Financial watchdog sues Macquarie Bank over ‘third party’ withdrawals

Australia’s top financial watchdog is suing Macquarie Bank over allegations it failed to monitor third party withdrawals from customer’s accounts for fraud.

Today the Australian Securities and Investments Commission (ASIC) commenced civil penalty proceedings in the Federal Court against Macquarie, alleging the transactions “did not pass through a fraud monitoring system or undergo manual checks to confirm the transactions were for fees”.

In one notable example cited by ASIC, $2.9 million in unauthorised withdrawals were made by now-convicted former financial adviser Ross Andrew Hopkins.

Macquarie said it had noted the court proceedings and had reimbursed all clients who lost money as a result of Mr Hopkins’ actions. (Supplied)

“Mr Hopkins misused Macquarie’s systems by processing transactions using his fee authority to steal client funds,” ASIC Deputy Chair Sarah Court said.

“Macquarie failed to properly detect and prevent these unauthorised fee transactions, many of which were over $10,000 each.

“Mr Hopkins’ conduct is an example of what can go wrong when banks do not properly monitor their systems and implement appropriate processes.

“ASIC’s case is not focused on Mr Hopkins’ conduct but rather on alleged multiple failures by Macquarie to take proper steps to monitor, detect and prevent unauthorised transactions.”

ASIC Deputy Chair Sarah Court said the case focused on alleged multiple failures by Macquarie to take proper steps to monitor, detect and prevent unauthorised transactions. (Ben Searcy)

The allegations span between May 1, 2016, and January 15, 2020, during which ASIC claims Macquarie did not take measures to prevent or detect transactions made using its bulk transacting system that were outside the scope of a “fee authority” given by a customer.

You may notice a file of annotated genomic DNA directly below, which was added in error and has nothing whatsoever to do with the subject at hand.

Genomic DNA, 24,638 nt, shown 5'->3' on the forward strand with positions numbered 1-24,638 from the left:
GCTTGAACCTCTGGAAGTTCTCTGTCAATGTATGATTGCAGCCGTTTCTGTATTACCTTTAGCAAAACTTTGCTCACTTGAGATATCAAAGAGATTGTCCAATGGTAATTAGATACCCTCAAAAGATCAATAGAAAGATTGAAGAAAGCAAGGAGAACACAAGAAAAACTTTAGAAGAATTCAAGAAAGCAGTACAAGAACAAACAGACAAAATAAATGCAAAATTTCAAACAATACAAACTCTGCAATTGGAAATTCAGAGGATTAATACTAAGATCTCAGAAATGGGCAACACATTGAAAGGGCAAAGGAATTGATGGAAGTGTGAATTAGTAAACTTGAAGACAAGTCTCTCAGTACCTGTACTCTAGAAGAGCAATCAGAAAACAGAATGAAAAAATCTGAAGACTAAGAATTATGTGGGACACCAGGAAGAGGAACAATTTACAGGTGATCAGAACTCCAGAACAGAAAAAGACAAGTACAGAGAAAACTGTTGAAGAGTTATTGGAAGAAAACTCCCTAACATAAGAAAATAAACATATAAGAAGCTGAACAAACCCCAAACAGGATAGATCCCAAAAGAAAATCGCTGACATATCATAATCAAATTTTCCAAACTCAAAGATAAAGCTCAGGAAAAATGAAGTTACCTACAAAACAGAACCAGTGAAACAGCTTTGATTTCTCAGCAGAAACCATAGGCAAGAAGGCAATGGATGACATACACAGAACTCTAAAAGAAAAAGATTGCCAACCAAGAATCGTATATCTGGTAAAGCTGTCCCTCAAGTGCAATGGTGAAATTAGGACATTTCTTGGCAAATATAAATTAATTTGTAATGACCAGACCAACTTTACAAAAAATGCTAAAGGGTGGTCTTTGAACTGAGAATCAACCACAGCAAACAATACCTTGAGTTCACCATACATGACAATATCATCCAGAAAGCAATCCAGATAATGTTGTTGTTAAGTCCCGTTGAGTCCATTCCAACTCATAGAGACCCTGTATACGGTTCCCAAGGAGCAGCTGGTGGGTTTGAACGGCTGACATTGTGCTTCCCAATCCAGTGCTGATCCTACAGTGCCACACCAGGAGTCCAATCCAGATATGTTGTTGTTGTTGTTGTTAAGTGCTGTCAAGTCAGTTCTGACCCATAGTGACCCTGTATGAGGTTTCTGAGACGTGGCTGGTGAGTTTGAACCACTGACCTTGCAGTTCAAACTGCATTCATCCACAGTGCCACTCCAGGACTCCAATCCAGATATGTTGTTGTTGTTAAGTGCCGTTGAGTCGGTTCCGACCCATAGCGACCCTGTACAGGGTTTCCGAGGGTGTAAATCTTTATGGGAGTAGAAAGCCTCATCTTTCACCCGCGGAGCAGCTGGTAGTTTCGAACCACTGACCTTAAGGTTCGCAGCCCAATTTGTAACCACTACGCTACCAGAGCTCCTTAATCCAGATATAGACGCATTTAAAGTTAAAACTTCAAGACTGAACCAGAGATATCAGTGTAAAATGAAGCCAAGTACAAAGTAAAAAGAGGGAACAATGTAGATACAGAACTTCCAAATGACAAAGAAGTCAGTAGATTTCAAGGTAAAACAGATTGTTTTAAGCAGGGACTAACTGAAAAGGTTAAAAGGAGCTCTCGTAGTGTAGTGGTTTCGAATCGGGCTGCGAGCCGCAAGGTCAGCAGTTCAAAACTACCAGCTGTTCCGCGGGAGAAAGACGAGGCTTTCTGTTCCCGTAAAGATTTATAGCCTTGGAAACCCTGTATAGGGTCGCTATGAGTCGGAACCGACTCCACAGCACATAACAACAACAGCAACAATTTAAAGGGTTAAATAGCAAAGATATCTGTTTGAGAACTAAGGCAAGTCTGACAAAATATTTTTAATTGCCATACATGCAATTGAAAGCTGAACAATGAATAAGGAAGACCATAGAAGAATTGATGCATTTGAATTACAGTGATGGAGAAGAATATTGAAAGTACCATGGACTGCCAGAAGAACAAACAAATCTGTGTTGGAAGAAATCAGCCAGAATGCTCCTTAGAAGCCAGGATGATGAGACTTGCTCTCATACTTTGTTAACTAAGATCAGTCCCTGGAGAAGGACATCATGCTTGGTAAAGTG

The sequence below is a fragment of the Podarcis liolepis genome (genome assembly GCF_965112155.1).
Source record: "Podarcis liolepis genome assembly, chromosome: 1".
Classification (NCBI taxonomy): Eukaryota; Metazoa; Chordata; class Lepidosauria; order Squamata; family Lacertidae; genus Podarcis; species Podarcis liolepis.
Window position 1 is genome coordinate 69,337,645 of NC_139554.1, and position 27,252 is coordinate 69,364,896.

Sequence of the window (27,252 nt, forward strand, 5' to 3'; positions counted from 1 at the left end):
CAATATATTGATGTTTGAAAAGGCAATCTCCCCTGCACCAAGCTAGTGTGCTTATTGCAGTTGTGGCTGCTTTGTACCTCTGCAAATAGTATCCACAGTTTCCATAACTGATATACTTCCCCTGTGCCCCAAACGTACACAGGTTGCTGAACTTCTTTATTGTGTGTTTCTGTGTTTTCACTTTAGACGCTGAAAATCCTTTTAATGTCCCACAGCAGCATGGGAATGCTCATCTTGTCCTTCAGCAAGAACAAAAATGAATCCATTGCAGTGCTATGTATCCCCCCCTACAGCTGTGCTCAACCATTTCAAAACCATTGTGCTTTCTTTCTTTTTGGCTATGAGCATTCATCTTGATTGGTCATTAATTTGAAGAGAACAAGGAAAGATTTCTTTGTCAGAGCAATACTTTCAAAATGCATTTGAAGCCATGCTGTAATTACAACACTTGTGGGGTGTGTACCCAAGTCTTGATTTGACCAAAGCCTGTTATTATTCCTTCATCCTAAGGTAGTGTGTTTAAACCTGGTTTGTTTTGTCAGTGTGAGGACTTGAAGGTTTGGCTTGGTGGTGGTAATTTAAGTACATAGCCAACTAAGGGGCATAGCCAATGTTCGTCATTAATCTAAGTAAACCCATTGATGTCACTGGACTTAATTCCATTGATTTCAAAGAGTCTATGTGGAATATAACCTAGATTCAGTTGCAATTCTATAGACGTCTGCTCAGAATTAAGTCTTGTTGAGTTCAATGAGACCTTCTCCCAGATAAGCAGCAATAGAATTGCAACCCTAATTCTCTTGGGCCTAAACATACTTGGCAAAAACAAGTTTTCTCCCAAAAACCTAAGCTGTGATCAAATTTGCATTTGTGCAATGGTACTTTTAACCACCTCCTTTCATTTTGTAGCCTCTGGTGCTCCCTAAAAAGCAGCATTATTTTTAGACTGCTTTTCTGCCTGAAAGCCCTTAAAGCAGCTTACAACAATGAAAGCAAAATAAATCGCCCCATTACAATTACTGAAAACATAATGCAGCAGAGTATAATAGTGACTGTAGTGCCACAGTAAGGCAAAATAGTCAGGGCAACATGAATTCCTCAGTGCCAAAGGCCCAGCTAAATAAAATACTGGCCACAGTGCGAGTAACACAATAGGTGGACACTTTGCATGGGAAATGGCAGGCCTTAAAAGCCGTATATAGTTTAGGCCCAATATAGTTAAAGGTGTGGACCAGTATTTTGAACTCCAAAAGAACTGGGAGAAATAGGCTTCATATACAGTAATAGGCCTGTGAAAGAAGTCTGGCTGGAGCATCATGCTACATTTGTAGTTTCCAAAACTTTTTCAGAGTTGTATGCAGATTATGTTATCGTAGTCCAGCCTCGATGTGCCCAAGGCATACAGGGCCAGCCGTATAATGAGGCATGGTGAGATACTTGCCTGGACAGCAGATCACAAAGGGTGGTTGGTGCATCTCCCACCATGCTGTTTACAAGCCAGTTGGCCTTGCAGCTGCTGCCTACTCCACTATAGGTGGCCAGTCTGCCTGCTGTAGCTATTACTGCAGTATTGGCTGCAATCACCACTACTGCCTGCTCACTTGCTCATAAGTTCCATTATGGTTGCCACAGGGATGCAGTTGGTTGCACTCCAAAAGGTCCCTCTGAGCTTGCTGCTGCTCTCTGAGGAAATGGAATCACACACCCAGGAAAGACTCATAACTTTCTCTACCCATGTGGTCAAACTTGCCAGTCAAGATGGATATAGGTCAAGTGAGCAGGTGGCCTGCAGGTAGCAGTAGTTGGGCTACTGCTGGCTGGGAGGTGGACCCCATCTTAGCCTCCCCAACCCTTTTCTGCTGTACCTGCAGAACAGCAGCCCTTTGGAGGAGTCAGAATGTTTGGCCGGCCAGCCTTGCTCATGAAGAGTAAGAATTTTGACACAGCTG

ASIC claims these failures by Macquarie breached its obligations as a financial services provider to ensure its financial services were provided efficiently, honestly and fairly.

In a short statement, Macquarie said it had noted the Federal Court proceedings and had cooperated with ASIC’s investigation into the matter.

Andrew Downe and Shemara Wikramanayake: Macquarie Bank
ASIC claims these failures by Macquarie breached its obligations as a financial services provider.

“ASIC’s court filing notes that this issue arose in relation to 13 clients of an independent financial adviser between 2016 and 2019, who has since pleaded guilty to fraud,” the bank said.

“Following the independent adviser’s failure to compensate his clients for their losses, Macquarie fully reimbursed the 13 clients.

“Macquarie treats the security of its clients’ accounts with the utmost seriousness, and has continued to introduce new controls and processes to respond to the evolving external fraud environment.”

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Reference-www.9news.com.au

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